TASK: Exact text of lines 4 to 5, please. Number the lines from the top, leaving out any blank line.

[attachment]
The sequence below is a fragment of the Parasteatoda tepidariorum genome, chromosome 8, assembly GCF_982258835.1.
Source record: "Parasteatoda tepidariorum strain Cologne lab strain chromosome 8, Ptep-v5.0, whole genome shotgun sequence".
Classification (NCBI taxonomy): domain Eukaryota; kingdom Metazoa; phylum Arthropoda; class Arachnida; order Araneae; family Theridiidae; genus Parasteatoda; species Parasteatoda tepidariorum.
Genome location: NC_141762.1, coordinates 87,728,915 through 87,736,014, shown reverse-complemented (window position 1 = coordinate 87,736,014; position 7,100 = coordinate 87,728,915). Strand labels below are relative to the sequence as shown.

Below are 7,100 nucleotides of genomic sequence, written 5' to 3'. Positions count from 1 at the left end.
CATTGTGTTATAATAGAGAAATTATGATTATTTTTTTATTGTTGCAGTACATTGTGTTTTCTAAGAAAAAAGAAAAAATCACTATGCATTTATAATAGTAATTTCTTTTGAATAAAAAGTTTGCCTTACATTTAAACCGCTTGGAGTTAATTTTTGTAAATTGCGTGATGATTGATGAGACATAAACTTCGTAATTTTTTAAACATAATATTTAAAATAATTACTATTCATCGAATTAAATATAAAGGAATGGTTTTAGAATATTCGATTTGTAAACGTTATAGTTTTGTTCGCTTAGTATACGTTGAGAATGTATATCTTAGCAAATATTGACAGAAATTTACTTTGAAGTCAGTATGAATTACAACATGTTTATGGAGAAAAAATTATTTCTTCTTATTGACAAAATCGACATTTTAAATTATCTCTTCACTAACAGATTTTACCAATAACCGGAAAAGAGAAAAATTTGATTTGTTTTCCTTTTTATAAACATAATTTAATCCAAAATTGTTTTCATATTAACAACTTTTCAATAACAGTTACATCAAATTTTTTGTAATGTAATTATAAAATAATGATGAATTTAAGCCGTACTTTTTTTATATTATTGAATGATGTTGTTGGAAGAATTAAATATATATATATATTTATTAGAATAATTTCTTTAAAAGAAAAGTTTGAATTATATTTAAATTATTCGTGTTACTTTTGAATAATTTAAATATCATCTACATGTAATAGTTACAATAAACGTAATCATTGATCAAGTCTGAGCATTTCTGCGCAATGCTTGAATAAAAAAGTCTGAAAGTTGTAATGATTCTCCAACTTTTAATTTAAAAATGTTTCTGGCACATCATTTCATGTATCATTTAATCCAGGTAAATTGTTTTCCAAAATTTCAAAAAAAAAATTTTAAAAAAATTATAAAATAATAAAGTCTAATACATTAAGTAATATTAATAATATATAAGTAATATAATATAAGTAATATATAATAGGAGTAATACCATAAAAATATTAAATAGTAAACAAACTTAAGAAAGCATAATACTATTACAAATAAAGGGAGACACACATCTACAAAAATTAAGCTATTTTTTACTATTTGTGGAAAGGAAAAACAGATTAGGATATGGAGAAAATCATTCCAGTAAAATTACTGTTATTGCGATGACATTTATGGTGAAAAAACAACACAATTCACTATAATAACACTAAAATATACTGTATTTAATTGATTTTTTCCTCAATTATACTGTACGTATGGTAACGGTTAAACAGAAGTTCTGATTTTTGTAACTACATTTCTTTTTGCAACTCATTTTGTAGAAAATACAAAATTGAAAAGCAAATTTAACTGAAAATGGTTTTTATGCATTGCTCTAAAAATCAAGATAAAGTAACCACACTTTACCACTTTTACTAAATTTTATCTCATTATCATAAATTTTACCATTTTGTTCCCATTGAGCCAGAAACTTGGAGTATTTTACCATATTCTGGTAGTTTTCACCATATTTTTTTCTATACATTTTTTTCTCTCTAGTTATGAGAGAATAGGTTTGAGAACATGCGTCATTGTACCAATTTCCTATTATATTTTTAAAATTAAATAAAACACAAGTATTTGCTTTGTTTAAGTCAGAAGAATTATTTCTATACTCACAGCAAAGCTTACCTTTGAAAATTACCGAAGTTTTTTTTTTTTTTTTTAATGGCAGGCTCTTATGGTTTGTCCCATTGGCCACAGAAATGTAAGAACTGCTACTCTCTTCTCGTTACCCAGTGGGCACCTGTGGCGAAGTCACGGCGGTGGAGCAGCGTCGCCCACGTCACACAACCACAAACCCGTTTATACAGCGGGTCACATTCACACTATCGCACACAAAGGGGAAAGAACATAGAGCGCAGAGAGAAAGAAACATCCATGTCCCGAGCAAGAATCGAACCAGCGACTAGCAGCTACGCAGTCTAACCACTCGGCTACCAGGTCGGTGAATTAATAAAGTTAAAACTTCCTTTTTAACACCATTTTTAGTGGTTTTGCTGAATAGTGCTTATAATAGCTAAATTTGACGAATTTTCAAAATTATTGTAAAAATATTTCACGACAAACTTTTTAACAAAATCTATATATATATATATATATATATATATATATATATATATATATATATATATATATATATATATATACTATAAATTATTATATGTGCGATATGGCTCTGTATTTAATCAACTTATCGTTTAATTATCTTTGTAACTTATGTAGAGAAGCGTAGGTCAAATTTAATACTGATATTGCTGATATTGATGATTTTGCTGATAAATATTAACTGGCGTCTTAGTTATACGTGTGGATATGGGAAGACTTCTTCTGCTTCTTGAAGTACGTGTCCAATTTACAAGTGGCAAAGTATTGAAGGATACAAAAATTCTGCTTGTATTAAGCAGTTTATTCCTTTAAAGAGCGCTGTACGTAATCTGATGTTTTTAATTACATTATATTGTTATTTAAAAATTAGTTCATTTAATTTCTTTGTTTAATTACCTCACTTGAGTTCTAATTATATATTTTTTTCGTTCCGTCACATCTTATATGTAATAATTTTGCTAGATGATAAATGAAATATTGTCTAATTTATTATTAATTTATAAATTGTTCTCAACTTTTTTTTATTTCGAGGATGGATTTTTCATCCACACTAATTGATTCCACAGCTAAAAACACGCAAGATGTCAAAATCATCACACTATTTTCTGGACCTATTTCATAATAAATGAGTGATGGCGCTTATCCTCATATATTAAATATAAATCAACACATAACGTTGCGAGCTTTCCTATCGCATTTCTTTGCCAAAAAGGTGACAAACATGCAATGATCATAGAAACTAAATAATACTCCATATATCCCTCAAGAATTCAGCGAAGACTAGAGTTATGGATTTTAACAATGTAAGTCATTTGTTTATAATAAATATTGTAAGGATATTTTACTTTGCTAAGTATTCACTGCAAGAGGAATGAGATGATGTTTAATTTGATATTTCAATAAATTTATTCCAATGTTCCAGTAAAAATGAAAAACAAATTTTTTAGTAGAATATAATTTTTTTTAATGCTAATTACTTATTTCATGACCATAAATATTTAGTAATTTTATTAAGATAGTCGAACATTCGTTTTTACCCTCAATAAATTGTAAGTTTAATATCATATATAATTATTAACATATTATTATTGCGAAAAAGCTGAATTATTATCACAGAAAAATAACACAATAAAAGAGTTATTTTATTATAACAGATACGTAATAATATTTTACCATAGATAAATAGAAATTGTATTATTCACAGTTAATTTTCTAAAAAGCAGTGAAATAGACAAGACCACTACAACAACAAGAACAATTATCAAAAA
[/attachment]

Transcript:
Genome location: NC_141762.1, coordinates 87,728,915 through 87,736,014, shown reverse-complemented (window position 1 = coordinate 87,736,014; position 7,100 = coordinate 87,728,915). Strand labels below are relative to the sequence as shown.

Below are 7,100 nucleotides of genomic sequence, written 5' to 3'. Positions count from 1 at the left end.